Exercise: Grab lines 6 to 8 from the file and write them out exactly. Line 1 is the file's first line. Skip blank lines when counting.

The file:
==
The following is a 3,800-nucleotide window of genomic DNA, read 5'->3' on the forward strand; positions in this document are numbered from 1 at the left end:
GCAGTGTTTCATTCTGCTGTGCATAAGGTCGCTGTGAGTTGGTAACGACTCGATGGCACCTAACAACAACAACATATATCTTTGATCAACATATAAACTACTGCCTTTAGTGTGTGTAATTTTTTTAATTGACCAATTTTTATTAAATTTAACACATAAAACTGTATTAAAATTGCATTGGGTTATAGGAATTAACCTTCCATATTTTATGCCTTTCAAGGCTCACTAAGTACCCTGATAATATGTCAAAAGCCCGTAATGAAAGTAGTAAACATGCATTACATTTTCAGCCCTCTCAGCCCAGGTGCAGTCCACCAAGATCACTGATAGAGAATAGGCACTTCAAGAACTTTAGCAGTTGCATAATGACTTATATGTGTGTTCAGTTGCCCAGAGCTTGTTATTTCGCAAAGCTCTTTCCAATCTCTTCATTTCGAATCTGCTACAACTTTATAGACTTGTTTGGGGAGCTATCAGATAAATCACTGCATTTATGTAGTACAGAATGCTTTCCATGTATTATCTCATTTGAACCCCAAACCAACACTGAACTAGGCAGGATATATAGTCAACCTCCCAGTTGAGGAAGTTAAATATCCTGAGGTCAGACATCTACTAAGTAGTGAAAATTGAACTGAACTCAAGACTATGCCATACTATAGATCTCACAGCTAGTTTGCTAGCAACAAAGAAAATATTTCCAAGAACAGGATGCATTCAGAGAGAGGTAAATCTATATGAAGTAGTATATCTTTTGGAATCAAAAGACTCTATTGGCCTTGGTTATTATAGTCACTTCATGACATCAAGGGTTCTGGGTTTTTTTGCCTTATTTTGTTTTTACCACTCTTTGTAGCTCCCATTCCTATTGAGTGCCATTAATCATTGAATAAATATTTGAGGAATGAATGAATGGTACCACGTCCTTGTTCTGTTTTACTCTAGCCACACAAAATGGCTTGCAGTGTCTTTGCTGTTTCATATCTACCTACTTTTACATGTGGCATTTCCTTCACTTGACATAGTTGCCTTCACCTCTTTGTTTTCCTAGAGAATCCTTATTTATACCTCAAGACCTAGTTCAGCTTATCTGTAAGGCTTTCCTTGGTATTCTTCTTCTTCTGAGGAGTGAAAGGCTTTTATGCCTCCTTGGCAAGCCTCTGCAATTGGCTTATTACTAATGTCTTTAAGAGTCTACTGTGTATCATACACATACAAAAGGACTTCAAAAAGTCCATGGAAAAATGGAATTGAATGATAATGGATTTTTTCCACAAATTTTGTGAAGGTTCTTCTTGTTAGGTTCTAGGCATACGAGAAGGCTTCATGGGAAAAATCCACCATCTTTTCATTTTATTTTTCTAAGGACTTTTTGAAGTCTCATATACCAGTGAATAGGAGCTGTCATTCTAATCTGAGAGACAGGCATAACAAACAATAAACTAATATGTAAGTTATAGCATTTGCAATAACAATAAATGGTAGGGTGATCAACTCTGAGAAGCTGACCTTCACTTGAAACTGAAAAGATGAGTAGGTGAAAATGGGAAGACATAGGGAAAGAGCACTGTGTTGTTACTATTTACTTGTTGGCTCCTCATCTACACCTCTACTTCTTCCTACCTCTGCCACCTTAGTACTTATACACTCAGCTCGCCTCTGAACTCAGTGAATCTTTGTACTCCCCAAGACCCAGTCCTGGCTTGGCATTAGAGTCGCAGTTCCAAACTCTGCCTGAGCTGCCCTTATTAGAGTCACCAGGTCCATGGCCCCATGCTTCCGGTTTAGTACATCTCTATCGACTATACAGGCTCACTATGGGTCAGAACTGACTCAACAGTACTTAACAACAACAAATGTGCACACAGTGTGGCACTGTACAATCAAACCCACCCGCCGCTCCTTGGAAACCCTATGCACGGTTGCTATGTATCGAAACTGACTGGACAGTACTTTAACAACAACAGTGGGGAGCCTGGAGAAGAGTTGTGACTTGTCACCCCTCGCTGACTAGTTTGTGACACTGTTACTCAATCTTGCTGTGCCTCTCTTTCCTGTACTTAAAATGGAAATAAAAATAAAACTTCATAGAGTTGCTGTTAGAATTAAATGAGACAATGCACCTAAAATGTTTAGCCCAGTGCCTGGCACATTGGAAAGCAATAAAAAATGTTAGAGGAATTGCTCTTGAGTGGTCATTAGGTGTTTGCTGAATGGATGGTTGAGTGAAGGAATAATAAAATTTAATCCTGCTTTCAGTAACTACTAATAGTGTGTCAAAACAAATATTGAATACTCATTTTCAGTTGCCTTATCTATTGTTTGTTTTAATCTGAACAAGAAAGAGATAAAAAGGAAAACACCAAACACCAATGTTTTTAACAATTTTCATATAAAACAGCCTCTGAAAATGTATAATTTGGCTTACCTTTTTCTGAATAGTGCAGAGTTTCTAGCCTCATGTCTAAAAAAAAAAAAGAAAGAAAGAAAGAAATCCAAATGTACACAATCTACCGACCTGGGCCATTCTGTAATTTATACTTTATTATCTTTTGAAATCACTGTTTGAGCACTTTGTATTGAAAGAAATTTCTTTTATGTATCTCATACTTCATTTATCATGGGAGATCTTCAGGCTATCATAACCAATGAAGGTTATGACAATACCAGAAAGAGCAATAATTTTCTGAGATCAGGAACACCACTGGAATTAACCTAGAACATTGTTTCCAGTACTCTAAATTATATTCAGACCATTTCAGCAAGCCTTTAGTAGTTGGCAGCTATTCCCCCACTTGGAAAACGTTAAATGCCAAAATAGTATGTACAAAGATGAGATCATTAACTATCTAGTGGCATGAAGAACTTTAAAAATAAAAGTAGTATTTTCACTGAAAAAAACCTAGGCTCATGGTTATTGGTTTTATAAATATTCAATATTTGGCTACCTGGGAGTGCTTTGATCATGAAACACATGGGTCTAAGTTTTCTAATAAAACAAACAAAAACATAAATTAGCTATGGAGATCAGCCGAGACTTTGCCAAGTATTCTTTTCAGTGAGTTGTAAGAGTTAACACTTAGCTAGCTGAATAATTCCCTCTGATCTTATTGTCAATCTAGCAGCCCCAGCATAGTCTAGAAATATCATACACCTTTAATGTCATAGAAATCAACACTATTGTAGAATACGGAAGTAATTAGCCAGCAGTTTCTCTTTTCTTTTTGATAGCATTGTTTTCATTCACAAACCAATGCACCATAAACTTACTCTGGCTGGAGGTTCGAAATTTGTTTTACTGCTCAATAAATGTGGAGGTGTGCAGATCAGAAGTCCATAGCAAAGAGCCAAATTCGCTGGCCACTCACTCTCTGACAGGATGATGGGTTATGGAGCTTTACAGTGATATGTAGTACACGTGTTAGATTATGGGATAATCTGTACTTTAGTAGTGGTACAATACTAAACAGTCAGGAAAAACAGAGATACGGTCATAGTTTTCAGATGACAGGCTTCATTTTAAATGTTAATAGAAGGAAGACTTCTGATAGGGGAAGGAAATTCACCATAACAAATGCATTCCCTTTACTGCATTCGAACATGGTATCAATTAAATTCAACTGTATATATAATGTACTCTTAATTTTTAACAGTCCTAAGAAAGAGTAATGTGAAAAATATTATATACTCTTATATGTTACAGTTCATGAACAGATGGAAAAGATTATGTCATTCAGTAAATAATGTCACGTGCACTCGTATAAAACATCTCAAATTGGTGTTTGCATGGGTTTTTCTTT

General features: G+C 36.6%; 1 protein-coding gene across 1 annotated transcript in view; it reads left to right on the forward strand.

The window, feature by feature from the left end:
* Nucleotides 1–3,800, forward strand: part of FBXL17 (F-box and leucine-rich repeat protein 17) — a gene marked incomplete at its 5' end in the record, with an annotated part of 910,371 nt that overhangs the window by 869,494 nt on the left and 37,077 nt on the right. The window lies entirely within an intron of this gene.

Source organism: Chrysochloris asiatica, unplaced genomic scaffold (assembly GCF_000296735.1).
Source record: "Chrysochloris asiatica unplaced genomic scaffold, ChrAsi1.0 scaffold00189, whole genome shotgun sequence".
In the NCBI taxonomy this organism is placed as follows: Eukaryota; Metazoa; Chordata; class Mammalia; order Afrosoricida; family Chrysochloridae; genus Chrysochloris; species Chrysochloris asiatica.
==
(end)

Source organism: Chrysochloris asiatica, unplaced genomic scaffold (assembly GCF_000296735.1).
Source record: "Chrysochloris asiatica unplaced genomic scaffold, ChrAsi1.0 scaffold00189, whole genome shotgun sequence".
In the NCBI taxonomy this organism is placed as follows: Eukaryota; Metazoa; Chordata; class Mammalia; order Afrosoricida; family Chrysochloridae; genus Chrysochloris; species Chrysochloris asiatica.